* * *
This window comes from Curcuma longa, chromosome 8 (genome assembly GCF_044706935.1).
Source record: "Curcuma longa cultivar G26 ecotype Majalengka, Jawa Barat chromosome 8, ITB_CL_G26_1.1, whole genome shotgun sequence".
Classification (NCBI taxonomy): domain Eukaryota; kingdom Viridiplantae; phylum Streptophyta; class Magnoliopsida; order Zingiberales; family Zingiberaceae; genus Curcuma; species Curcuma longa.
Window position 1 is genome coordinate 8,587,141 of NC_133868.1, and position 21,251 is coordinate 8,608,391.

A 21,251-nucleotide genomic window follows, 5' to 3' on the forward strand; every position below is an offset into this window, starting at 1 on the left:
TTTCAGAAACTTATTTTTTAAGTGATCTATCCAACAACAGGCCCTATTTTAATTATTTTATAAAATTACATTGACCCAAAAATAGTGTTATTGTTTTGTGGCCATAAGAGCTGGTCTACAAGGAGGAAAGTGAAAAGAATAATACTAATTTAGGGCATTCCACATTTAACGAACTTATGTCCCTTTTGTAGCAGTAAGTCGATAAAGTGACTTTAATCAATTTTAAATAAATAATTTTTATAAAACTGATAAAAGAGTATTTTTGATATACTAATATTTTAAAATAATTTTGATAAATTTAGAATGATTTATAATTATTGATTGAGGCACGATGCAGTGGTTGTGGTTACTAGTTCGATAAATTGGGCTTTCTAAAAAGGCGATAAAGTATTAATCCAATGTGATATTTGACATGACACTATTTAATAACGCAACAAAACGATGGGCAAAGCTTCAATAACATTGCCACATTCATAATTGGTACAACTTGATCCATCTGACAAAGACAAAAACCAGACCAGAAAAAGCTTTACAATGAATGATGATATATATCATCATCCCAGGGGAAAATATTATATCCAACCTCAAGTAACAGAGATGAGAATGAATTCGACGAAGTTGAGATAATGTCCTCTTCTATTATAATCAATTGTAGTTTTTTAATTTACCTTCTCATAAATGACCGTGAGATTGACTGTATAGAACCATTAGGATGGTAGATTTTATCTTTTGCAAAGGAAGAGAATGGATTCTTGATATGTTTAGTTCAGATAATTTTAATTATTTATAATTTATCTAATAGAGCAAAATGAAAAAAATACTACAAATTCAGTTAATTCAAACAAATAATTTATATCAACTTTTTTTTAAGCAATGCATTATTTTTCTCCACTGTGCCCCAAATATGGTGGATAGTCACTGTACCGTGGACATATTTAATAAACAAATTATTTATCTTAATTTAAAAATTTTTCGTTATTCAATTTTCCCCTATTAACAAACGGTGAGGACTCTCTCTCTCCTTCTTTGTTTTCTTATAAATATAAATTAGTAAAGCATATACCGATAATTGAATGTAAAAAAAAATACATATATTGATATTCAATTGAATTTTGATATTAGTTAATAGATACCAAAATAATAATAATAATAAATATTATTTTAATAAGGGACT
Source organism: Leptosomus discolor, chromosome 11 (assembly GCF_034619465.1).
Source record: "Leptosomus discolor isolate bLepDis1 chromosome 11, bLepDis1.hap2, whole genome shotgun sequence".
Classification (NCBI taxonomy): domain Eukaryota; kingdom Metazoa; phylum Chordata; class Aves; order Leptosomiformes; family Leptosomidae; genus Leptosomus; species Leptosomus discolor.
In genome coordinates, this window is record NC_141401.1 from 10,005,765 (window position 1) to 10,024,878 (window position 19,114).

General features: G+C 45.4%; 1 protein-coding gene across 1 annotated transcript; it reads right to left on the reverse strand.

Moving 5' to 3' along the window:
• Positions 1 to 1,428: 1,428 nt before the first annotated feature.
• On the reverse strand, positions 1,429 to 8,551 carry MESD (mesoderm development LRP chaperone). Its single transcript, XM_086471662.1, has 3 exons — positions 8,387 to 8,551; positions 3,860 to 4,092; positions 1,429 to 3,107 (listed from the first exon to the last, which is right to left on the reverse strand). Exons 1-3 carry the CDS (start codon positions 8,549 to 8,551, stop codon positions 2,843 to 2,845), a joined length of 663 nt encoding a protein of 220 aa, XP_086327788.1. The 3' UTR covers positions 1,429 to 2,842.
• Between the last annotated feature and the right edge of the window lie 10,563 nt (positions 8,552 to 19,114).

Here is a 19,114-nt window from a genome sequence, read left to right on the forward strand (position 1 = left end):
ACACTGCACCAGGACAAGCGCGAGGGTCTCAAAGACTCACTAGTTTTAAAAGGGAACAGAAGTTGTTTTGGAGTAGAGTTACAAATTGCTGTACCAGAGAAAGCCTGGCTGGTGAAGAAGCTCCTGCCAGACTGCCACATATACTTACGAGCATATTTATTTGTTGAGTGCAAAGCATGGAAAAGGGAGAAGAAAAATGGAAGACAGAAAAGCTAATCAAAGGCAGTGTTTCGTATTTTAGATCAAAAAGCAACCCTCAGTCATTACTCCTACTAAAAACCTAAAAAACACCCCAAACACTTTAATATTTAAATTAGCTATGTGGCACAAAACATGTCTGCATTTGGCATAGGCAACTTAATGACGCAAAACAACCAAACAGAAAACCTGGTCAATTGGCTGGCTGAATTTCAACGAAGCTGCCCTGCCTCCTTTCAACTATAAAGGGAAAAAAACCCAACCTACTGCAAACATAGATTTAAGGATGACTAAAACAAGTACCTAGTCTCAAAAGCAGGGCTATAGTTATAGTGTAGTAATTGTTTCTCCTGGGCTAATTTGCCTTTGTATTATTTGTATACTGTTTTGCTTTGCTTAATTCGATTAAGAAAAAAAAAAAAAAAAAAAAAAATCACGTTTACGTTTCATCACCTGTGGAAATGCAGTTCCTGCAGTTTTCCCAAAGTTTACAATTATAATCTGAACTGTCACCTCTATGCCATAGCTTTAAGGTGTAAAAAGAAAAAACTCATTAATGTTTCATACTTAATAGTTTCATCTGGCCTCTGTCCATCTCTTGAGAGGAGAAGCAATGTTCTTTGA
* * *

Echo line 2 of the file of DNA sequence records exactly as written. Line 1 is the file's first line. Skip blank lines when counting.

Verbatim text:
Source record: "Curcuma longa cultivar G26 ecotype Majalengka, Jawa Barat chromosome 8, ITB_CL_G26_1.1, whole genome shotgun sequence".